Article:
Thrive Leads Shortcode could not be rendered, please check it in Thrive Leads Section!
THERE’S SOMETHING YOU TALLER GOLFERS NEED TO KNOW:
YOU DON’T NEED LONGER GOLF CLUBS*.
Why the asterisk? Glad you asked!
Getting to the point: length of your clubs has nothing to do with your height. It’s actually your wrist-to-floor measurement that matters most.
Check this graph out:
It comes straight out of Tom Wishon’s Common Sense Club Fitting book.
Do you see “height” anywhere? I don’t…
Why? No matter how tall or how short you are, there’s a relationship between height and arm length.
Take me, for example. I’m 72″ tall, and my wingspan is 72″. According to this study, I might actually be abnormal! My wingspan is actually 2.1″ shorter than what my height would indicate. Try it yourself: how tall are you, and what’s your wingspan?
That’s the key measurement you need to make when trying to find out how long your clubs should be. Not your height, not what some preconceived notion says. Measure from your wrist to the floor to find out how long your clubs should be.
Ah-ha! But there’s one other part that needs to be done:
YOU NEED TO HIT BALLS WITH A TEST CLUB TO FIND YOUR “TRUE” LENGTH!
You see, using the wrist-to-floor measurement is a starting point.
Let me interrupt myself for a second. When you use an online fitting tool, you’ll almost always get your length based on what your wrist-to-floor measurement is. If not, then the “standard” length is the default length. Whatever that is, depending on who you ask; I have mine, as well.
When you get fitted dynamically, or when swinging clubs, the fitter can determine if the initial club length is a good fit for you. If it isn’t, they’ll make adjustments.
You see, some golfers are not as good as they’d like to be. It’s possible that going shorter- even for a taller golfer- is what’s best. This can cause problems, but don’t fret; we’ll get into it later.
Good golfers can actually handle longer clubs than what their wrist-to-floor measurement would suggest. This has it’s point of diminishing returns, as well, though.
SO NO, TALL GOLFERS DON’T AUTOMATICALLY HAVE TO HAVE LONG CLUBS. SHORT PEOPLE DON’T HAVE TO HAVE SHORT CLUBS.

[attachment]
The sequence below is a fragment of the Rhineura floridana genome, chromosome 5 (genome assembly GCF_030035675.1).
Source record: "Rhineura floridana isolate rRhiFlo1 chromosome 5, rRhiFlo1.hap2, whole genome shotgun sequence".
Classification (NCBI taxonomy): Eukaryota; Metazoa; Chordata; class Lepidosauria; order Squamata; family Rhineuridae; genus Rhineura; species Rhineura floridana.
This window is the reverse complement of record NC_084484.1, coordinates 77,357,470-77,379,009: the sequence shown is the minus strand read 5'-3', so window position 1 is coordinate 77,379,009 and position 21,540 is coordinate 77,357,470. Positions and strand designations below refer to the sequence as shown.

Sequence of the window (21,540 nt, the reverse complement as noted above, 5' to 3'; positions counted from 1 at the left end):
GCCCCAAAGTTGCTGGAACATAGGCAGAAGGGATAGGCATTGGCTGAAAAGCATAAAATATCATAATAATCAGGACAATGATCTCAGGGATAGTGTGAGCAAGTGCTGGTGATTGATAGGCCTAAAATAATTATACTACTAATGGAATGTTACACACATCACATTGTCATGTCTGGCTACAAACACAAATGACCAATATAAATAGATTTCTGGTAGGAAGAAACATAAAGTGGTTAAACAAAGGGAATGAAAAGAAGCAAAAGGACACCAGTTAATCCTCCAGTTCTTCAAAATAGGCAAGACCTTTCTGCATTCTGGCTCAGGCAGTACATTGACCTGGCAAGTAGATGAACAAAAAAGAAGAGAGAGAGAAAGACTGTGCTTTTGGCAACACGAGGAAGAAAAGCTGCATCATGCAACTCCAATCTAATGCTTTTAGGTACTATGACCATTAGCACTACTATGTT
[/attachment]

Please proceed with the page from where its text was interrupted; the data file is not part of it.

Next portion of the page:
So, let’s say that you’re a tall golfer and find you need to have shorter clubs. There can be one big problem: what do you do with the short irons and wedges?
You see, you can make the short clubs too short. If they’re so short that you feel you have to really get down on the ball, that can be a problem.
Your body wants to keep itself in a natural position. If you’re using a club that’s too short, you’ll get into an uncomfortable set-up position. When you go to swing the club, your body will want to naturally rise up, as well. You’ll either top the ball or completely whiff.
So, what do you do?
First, you need to know that each club is based off a length determined by the fitter. Each subsequent club is then 0.5″ longer or shorter. So, if the 6 iron is 38″, that means the 7 will be 37.5″, the 8 iron will be 37″, the 9 36.5″ and the PW will be 36″.
If you find you need irons 1″ shorter, traditionally, all clubs are cut down 1″.
That’s when it could be a problem- but there’s a fix!
Short irons are already short (why else would they call them “short” irons?), and most golfers struggle with longer irons, so…
…why not just make the long irons shorter?
Yes, it’s possible. A popular “fix” is to keep the short irons the “standard” length, using the 0.5″ increments. For the long irons, the increments would 3/8″ (.375″), or even 1/4″ (.250″).
We can also make a case for single-length irons here.
So no, dear tall golfers, you don’t automatically qualify for extra long clubs because of your extra tall height. Take your wrist-to-floor measurement and find your length, or better yet, find a clubfitter to help you.